It may be the most lopsided vote ever recorded in eight years of unofficial polling by the Caymanian Compass: Almost four-fifths of our respondents this week voted in support of schoolroom sex education.
In the wake of a public suggestion two weeks ago by 17-year-old Madeleine Rowell that sex education should play a more prominent role in the classroom, we asked readers: Should sex education be taught in Cayman’s schools?
The proposition gained overwhelming support from 507 of our 648 voters, or 78.3 percent, who agreed that, yes, sex education was a good thing. “Welcome to the 21st century,” was the vastly popular sentiment. Most commenters supported sex instruction in schools and mostly on the grounds of combating teen pregnancy, child abuse and disease.
Explicitly addressing school programs advocating abstinence, one voter suggested the attitude had little relevance to critical information.
“As much as we preach abstinence, kids are going to do what they want to do,” came the thought, “and we need to arm them with the information required for them to make the best choices. Teen pregnancy is too high on this Island.” “There are too many sexual predators on the prowl and sadly, in their own homes,” commented another respondent. ”From as early as possible, kids need to know what is right from wrong.”
The subject of sexually transmitted diseases also figured into “yes” votes: “The rates of HIV and AIDS in the Caribbean,” one said, makes “this really a no-brainer.”
One lengthy, if thoughtful, answer came from a respondent critical of abstinence-only programs as, frankly, unrealistic.
“It is not enough just to tell children to abstain from having sex until they are adults or married, and providing them with too little information is just as bad as giving them the wrong kind of information,” the voter wrote. “We need to accept that children and parents are not discussing sex at home. Most parents are uncomfortable with discussing this topic with their children, and because of this, youth are being left to their own assumptions and the seduction of the media.
“Children are having sex at any earlier age and the rates for teens getting and transmitting STDs are increasing. Studies have shown that when children are given comprehensive sex education in school, rates decrease for teens getting pregnant or contracting STDs.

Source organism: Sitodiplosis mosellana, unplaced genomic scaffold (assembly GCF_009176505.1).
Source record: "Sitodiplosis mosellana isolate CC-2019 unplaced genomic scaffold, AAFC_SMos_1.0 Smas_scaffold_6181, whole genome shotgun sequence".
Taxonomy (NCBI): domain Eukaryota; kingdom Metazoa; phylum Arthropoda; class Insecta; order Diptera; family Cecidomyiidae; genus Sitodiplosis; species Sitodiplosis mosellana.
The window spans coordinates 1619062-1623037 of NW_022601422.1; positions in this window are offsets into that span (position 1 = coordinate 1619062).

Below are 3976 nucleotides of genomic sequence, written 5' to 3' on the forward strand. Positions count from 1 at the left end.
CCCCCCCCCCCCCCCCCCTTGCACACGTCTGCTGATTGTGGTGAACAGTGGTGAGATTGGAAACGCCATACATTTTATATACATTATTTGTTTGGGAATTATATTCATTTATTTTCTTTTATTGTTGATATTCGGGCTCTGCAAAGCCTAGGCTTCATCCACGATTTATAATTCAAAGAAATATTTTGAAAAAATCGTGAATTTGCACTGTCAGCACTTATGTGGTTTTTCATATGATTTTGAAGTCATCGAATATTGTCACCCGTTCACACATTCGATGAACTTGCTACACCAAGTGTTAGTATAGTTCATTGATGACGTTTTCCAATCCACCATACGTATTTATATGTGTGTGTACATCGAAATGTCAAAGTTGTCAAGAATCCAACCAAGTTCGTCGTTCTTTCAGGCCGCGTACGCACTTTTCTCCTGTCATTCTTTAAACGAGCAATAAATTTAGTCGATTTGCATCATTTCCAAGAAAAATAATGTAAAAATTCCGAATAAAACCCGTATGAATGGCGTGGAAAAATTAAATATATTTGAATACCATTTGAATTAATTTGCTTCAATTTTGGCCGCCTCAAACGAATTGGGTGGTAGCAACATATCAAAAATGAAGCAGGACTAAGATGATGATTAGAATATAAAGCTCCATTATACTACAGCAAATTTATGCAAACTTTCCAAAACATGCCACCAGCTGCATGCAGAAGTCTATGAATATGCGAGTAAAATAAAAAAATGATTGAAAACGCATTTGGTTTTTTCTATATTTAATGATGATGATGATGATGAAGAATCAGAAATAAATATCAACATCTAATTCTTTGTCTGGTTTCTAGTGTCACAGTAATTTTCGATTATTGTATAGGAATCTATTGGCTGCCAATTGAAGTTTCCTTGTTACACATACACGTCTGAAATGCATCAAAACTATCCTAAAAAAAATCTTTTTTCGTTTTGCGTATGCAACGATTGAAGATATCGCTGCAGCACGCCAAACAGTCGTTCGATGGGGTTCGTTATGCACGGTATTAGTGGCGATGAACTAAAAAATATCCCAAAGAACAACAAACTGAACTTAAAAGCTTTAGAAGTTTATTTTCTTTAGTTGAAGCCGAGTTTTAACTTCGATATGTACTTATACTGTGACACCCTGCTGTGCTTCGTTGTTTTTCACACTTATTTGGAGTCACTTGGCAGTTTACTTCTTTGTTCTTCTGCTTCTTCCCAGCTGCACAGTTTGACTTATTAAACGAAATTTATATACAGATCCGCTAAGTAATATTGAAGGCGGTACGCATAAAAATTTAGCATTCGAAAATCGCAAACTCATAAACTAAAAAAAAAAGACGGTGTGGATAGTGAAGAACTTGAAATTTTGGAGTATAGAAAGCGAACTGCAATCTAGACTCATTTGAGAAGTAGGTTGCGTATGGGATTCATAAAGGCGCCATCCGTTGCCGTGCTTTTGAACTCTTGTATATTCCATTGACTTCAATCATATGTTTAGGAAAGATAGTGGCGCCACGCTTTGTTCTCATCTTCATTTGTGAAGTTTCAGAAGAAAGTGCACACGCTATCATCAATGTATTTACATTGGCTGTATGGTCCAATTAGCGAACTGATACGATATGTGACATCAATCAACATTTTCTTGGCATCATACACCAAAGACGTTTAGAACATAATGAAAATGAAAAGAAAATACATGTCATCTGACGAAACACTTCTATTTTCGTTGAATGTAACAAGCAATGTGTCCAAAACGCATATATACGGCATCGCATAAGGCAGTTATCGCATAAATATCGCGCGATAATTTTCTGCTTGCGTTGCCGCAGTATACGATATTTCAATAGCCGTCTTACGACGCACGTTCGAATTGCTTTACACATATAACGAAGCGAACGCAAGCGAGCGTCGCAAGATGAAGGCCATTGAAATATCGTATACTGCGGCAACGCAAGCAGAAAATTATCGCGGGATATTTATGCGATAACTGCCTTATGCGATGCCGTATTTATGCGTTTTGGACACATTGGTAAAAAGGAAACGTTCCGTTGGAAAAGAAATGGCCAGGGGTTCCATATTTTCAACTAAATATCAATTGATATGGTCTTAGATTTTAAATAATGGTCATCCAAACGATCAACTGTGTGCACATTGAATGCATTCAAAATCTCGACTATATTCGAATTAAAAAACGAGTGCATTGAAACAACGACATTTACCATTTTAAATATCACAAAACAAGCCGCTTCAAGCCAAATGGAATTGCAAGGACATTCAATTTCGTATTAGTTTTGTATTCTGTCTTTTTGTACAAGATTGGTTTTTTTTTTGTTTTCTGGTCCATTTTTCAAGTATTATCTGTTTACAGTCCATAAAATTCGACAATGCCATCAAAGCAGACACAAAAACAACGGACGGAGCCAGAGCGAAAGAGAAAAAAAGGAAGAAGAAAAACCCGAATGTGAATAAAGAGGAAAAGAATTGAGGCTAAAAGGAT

“So why have we not yet jumped on this bandwagon?” came the question. “People are worried about providing children with too much information …I would much prefer my child to learn about sex from myself or a trained sex educator. Through sex education in schools, children will not only learn why they should abstain from sex until they are ready, but it also helps them avoid having children [of their own] before they are ready, and going through the emotional pitfalls that can come with sex at such a young age.”
The dismaying theme of “children having children” was echoed only half-in-jest by the final “yes” voter: “Accidents cause people,” one wrote. “Ignorance of the basic information leads to bad decisions and experimentation. Both of these lead to bad outcomes.”
Ranking second among the four choices was that sex education should be “only for older high-school students,” with 97 votes in this category, registering 15 percent of the total.
One commenter cited, “too many young girls in the road with short pants, almost naked.” While perhaps unfair at first blush, the comment nonetheless reflects a more-traditional dismay, often deemed “provocative,” at clothing choices sometimes made by young women.
Of the total, 36 votes, or 5.5 percent, opined “no,” sex education should not be taught in Cayman’s schools: “Some things should be left to the family.”
The vote drew two opposed answers, however, one conservatively, even Biblically-oriented, and the other outright cynical. “Jesus is crying,” offered the former, followed by the latter’s “what’s new to this generation about sex? They are all educated by the time they are 12 years old.”
Next week’s poll question:
Lawyers this week appealed the courtroom vindication of West Bay’s Tara Rivers. Is it justified?
- No. The initial decision was right. She is the best of her generation.
- Yes. The constitutional issues at stake must be resolved.
- The Court of Appeal will decide.
- Stop. Can we please move on?
To participate, visit www.cayCompass.com